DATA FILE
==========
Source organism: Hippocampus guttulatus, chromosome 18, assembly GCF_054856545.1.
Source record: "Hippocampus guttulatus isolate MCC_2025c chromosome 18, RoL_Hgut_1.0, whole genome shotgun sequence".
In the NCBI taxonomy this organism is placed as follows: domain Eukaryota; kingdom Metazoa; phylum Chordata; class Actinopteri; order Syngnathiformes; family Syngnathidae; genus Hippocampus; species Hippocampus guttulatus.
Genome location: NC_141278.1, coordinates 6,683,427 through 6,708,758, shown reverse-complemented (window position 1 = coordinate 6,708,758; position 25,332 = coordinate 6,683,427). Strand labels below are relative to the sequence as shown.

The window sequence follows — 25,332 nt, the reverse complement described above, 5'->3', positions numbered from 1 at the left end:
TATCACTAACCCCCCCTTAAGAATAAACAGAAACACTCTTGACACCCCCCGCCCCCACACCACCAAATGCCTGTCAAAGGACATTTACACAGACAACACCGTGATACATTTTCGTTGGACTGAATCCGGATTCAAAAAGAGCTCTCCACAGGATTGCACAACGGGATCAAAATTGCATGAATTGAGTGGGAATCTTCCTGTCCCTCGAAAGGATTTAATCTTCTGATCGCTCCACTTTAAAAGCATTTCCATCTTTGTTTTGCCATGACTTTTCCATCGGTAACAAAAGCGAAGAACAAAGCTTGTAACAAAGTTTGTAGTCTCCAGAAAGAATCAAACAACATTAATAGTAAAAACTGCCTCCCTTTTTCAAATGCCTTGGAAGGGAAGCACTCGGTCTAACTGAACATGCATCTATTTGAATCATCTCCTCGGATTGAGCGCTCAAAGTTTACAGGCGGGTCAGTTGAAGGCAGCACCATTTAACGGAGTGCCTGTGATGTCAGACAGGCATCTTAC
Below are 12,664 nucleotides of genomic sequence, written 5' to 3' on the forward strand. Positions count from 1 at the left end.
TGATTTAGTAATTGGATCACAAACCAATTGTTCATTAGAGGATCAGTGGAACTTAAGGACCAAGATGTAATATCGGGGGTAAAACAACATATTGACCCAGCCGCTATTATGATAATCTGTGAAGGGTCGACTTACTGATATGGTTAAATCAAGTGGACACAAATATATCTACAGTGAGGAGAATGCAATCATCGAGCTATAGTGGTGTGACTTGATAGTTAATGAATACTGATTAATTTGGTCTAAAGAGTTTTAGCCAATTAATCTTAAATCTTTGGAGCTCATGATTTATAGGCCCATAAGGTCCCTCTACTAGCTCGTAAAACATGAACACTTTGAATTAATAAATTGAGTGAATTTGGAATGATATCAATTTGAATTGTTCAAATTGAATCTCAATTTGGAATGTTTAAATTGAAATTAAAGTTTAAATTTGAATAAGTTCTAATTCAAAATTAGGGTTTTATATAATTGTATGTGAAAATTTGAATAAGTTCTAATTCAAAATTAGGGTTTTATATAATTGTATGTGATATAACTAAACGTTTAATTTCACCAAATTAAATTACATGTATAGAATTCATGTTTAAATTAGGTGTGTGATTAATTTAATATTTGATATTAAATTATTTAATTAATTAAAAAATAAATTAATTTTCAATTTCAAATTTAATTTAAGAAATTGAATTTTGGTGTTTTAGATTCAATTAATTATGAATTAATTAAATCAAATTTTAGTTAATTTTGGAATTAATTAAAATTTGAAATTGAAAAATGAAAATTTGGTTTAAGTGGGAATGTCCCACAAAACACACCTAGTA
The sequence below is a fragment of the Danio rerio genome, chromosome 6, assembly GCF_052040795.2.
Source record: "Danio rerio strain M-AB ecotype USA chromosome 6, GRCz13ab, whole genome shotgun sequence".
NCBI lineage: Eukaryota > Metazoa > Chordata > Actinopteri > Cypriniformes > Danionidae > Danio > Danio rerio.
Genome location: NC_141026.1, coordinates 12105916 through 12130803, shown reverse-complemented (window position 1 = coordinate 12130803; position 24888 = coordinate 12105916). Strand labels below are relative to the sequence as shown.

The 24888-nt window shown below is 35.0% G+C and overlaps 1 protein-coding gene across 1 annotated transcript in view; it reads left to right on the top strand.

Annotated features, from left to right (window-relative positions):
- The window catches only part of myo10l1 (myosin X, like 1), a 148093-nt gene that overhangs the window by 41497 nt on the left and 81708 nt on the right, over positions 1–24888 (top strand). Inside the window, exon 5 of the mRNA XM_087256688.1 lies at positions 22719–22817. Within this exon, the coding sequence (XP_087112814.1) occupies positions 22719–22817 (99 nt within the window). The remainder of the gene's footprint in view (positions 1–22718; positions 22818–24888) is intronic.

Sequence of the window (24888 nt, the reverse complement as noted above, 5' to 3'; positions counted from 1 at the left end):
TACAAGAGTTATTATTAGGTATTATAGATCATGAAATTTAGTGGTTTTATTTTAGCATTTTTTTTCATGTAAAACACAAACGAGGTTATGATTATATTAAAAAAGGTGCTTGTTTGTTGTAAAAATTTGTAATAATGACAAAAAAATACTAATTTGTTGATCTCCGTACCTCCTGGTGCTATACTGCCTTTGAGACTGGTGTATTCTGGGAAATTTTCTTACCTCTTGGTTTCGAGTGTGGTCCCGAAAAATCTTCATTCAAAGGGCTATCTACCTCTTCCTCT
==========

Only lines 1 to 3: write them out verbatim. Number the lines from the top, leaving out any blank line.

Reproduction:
Source organism: Hippocampus guttulatus, chromosome 18, assembly GCF_054856545.1.
Source record: "Hippocampus guttulatus isolate MCC_2025c chromosome 18, RoL_Hgut_1.0, whole genome shotgun sequence".
In the NCBI taxonomy this organism is placed as follows: domain Eukaryota; kingdom Metazoa; phylum Chordata; class Actinopteri; order Syngnathiformes; family Syngnathidae; genus Hippocampus; species Hippocampus guttulatus.